تعامل پویا میان بازارهای سهام، اوراق قرضه و بیمه
|کد مقاله||سال انتشار||مقاله انگلیسی||ترجمه فارسی||تعداد کلمات|
|15087||2013||25 صفحه PDF||سفارش دهید||13500 کلمه|
Publisher : Elsevier - Science Direct (الزویر - ساینس دایرکت)
Journal : The North American Journal of Economics and Finance, Volume 26, December 2013, Pages 28–52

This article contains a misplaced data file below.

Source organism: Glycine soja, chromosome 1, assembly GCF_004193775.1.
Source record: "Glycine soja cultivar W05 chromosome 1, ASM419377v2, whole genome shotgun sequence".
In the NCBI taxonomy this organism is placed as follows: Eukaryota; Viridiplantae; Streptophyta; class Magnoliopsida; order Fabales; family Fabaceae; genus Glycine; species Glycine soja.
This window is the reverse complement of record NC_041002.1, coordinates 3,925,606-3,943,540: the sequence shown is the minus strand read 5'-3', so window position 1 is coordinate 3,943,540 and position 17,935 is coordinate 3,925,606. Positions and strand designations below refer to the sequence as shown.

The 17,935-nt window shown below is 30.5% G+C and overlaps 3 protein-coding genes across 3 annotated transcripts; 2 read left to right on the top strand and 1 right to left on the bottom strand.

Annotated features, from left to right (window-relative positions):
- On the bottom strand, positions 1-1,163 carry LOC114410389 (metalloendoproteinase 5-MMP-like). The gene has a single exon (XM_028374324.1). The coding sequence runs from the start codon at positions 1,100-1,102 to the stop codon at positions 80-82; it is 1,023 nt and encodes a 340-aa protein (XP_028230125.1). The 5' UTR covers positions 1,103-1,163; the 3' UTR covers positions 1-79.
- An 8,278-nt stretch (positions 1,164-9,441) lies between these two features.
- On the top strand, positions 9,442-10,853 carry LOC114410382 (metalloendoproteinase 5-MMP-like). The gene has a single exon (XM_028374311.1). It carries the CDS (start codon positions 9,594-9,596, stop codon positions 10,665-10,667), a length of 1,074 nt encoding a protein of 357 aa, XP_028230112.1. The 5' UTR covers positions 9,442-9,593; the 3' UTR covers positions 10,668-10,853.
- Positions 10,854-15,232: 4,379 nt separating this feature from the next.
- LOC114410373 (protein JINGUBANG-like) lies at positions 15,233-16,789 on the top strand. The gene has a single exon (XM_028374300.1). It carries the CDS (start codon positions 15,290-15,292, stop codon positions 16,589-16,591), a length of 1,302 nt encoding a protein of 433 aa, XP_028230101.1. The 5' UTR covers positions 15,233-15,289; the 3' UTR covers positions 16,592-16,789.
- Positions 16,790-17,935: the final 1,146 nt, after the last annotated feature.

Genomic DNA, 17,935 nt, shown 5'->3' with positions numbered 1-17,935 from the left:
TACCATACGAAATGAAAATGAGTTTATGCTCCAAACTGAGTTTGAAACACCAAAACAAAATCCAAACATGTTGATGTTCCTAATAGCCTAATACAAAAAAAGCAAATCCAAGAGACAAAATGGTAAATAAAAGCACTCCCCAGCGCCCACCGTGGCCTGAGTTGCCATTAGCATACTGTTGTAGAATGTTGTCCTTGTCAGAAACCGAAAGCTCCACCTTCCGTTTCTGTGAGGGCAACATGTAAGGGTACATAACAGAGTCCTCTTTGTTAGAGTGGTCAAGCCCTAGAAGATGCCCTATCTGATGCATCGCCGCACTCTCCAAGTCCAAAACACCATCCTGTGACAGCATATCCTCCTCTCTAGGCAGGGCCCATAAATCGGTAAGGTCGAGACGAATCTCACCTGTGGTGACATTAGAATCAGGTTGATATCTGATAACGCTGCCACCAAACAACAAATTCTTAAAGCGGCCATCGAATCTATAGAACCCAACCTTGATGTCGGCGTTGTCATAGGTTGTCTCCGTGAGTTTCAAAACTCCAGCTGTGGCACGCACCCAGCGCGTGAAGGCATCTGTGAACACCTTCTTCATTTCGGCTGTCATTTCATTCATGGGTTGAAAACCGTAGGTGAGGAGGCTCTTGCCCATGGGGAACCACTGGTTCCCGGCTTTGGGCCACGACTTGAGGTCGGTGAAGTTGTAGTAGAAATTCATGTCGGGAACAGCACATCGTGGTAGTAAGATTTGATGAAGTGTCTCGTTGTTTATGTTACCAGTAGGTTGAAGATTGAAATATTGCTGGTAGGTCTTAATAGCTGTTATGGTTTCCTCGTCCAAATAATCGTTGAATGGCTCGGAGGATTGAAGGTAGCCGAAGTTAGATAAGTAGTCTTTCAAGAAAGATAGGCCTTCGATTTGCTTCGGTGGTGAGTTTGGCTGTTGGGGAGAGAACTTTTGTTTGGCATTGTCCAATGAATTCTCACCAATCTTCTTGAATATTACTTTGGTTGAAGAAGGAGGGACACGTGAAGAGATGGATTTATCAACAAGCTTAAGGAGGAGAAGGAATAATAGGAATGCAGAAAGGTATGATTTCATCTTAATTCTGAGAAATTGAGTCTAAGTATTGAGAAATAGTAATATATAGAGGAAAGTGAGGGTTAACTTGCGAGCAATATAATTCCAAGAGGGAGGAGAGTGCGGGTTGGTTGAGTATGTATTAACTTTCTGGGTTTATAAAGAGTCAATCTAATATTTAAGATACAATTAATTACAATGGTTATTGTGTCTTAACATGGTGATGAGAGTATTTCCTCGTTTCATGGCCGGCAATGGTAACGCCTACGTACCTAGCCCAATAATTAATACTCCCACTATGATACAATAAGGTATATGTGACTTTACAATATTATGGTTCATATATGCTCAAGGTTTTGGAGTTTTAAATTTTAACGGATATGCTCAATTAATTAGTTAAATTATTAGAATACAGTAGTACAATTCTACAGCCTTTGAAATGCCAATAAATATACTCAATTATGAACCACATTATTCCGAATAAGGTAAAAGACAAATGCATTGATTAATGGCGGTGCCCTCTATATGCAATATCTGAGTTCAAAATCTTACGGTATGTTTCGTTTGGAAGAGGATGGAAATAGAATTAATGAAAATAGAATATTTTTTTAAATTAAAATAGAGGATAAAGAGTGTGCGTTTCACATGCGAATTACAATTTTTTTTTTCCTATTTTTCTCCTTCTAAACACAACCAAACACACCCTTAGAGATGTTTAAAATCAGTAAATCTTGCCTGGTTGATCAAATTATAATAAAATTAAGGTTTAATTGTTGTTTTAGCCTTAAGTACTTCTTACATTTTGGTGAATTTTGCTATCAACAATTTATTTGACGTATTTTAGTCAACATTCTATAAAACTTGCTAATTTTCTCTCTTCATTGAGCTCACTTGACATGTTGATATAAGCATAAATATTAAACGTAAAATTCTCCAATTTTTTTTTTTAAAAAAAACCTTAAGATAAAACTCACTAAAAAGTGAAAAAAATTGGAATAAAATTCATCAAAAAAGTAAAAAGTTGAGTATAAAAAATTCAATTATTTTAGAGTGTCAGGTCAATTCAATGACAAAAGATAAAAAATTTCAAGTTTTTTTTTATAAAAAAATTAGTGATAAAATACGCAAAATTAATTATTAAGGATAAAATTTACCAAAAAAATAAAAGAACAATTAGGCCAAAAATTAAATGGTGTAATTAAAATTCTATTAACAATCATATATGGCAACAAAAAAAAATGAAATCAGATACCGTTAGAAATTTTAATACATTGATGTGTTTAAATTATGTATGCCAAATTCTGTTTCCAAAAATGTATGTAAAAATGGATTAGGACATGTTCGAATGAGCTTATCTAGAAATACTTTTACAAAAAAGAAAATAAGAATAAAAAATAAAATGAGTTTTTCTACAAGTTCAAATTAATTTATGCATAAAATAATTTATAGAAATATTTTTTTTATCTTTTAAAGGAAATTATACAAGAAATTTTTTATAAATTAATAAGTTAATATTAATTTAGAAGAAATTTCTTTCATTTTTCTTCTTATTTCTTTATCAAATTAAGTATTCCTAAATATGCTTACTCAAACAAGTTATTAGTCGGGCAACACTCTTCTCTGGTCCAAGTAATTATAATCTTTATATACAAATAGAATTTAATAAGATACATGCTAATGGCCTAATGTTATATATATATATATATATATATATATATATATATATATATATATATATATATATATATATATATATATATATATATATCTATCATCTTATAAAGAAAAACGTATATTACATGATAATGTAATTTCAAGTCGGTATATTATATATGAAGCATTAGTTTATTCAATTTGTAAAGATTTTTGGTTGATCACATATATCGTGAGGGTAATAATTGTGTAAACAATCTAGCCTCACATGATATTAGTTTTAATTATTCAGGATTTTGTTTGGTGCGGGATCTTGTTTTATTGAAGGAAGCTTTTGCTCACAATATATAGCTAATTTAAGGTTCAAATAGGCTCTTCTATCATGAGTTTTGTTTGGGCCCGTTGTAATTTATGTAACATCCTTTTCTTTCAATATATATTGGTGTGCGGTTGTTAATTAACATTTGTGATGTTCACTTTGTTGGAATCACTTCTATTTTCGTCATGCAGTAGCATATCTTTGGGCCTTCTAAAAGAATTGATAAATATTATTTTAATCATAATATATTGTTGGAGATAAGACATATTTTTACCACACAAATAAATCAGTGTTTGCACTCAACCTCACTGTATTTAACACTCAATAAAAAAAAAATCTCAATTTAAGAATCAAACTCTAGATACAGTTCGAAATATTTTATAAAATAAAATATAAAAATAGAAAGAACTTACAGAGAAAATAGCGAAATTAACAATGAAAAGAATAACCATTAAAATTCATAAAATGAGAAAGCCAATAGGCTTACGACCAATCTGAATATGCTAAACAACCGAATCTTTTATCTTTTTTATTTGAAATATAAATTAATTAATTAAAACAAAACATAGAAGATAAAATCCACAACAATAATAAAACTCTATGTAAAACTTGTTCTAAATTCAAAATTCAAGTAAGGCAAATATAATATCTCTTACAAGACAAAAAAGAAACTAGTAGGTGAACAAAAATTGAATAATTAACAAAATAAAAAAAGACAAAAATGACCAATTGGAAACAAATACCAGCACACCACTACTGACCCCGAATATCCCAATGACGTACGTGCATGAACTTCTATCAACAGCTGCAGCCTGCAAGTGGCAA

This paper explores the lead–lag relationships and the dynamic linkages among stock, insurance and bond markets in the developed countries. This is the first empirical study which sheds light on the extent and magnitude of the association among these financial markets used by the Granger causality test of Toda and Yamamoto (1995), generalized impulse response approach, and generalized variance decomposition in a multivariate setting. Our empirical results illustrate that there are indeed various patterns of dynamic relationships. The direction of causality appears to differ across countries. While investigating these interactive relationships under unexpected shocks, there is a one-way significant influence between the life insurance premium and long-run interest rate. These empirical findings serve as valuable applications not only for investors to diversify their risk away as well as to earn the abnormal return, but also for policy-makers to allocate resources more efficiently.